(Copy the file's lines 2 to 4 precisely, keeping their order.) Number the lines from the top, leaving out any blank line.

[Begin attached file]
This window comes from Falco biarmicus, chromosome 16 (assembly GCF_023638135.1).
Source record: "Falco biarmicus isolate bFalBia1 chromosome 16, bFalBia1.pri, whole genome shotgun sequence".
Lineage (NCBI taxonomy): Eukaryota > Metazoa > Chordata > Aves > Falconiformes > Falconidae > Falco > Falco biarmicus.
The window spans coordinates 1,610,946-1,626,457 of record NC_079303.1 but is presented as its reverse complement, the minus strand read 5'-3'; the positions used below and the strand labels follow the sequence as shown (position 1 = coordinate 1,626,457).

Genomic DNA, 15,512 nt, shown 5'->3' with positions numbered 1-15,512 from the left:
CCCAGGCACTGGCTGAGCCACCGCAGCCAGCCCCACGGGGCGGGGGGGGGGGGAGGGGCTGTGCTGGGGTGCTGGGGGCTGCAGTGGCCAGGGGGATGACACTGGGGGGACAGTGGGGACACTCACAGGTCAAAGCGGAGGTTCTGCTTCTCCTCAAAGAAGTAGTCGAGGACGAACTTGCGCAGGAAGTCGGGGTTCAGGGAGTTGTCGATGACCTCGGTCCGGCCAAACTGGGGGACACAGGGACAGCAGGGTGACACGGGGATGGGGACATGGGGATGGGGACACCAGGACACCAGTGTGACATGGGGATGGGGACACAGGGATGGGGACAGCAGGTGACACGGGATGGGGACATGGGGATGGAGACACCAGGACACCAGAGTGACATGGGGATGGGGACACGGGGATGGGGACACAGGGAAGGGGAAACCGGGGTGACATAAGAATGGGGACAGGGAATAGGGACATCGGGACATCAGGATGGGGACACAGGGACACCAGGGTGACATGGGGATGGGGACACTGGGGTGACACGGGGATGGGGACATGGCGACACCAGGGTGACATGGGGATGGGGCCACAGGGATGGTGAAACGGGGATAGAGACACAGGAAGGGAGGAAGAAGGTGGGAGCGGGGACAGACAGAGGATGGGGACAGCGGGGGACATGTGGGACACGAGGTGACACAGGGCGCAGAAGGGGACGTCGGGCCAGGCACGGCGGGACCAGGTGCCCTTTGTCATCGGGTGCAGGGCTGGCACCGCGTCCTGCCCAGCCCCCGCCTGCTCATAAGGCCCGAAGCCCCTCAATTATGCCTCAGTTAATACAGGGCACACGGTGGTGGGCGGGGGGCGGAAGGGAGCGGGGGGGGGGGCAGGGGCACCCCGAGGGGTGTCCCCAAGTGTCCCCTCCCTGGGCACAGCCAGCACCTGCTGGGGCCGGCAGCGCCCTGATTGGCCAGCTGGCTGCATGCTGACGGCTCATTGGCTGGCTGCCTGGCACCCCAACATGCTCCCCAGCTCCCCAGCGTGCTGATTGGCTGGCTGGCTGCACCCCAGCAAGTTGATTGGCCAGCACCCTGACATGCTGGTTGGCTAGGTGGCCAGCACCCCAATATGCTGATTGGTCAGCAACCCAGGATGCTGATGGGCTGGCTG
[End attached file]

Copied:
Source record: "Falco biarmicus isolate bFalBia1 chromosome 16, bFalBia1.pri, whole genome shotgun sequence".
Lineage (NCBI taxonomy): Eukaryota > Metazoa > Chordata > Aves > Falconiformes > Falconidae > Falco > Falco biarmicus.
The window spans coordinates 1,610,946-1,626,457 of record NC_079303.1 but is presented as its reverse complement, the minus strand read 5'-3'; the positions used below and the strand labels follow the sequence as shown (position 1 = coordinate 1,626,457).